Posted on: September 30, 2022, 09:00h.
Last updated on: September 30, 2022, 09:17h.
In the game of blackjack, it’s a common myth that the player on third base — the last player to act before the dealer — holds more cards than they actually do. According to this myth, if this player makes a bad move, it will always negatively impact the other player’s outcomes, “killing” the game.
“This is a very common issue with blackjack players,” Anthony F. Lucas, a professor of casino management at UNLV and former gaming industry operations analyst, told Casino.org.
According to Lucas, even the ignoramus who’s betting out of turn, splitting pairs of 10s, and asking the dealer for advice won’t affect your performance — unless you let him distract you.
“Over the long term, the benefits and consequences of bad plays to other players cancel each other out,” Lucas said. “Sometimes, they will cost the whole table. But other times, they will save the table. There is no long-term effect to misplayed hands on another player’s expected outcome.”
Turning the Tables
So, while the common reaction is to leave a blackjack table if an inexperienced player has just helped the dealer beat everyone else — and perhaps to utter some colorful words to that player on the way out — leaving won’t increase anyone’s odds of winning next time.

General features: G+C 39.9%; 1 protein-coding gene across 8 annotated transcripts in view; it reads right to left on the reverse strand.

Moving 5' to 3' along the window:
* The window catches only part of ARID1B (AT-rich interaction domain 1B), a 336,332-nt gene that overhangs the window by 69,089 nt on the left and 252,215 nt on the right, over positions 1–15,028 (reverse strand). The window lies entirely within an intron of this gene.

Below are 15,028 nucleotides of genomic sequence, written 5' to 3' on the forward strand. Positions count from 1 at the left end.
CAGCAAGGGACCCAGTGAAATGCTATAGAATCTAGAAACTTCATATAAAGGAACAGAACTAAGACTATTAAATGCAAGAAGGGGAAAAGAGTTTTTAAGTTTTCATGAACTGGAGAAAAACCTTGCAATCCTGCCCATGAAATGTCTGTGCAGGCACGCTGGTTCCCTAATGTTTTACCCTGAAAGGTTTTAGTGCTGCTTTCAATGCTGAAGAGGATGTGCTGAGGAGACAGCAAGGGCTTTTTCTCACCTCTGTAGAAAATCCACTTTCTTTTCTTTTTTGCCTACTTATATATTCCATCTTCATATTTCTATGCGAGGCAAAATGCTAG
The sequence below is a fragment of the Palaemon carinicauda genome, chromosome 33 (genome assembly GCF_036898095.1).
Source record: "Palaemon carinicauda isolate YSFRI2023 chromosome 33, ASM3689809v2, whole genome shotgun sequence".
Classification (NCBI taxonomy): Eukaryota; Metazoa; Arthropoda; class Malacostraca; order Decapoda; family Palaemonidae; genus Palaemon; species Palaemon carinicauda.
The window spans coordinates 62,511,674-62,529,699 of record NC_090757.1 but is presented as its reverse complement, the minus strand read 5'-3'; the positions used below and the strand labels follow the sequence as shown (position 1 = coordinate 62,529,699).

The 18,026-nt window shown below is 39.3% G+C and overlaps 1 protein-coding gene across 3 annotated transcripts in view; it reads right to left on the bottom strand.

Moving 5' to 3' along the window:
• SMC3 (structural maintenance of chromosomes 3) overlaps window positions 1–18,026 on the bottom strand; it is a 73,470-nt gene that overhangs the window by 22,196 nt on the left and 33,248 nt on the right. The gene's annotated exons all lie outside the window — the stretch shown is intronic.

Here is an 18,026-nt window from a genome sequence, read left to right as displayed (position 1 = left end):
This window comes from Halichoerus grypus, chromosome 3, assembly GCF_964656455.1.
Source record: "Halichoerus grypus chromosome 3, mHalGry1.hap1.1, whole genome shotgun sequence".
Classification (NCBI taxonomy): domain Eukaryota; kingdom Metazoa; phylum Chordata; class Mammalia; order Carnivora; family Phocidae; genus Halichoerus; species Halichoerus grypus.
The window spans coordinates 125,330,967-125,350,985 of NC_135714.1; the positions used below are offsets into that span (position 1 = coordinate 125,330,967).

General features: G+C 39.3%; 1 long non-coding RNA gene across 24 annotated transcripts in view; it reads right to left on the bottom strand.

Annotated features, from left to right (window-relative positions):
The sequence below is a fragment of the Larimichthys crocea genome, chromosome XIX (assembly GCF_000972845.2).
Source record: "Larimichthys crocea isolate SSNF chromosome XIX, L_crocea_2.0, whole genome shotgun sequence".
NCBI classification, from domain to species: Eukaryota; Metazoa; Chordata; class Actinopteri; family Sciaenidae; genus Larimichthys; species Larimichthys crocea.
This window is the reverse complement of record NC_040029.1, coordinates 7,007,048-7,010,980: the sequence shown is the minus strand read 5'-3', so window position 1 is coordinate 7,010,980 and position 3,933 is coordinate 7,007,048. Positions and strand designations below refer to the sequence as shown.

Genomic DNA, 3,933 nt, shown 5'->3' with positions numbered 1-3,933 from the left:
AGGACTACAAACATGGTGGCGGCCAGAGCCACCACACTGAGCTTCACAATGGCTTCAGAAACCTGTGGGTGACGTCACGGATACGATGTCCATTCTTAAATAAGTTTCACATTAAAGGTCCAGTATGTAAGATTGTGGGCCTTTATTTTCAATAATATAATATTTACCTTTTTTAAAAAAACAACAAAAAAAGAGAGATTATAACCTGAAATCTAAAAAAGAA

If one were to track the help/hurt outcomes of such decisions, which I have, you would see that the hands are all independent,” Lucas said, explaining that basic blackjack strategy only considers the value of the player’s original two-card hand and the dealer’s up card.
“That alone should signal the independence of the hands,” Lucas said.
You Lose Some, You Lose Some
The issue is psychological, Lucas explained, part of a flawed human thought process called confirmation bias. Unfortunately, our brains like to interpret new evidence only as a confirmation of our existing beliefs and theories.
Subscribers to this blackjack myth see only the consequences associated with the unfavorable outcome,” Lucas said. “They will notice whenever bad plays cost them, but they will process any benefits they receive from bad plays as dumb luck, with some sort of warning label attached — that is, ‘We dodged a bullet on this hand, but please don’t do that again.’”
Nevertheless, because of the persistence of this myth, regular players usually advise rookies to steer clear of third base until they master basic strategy.
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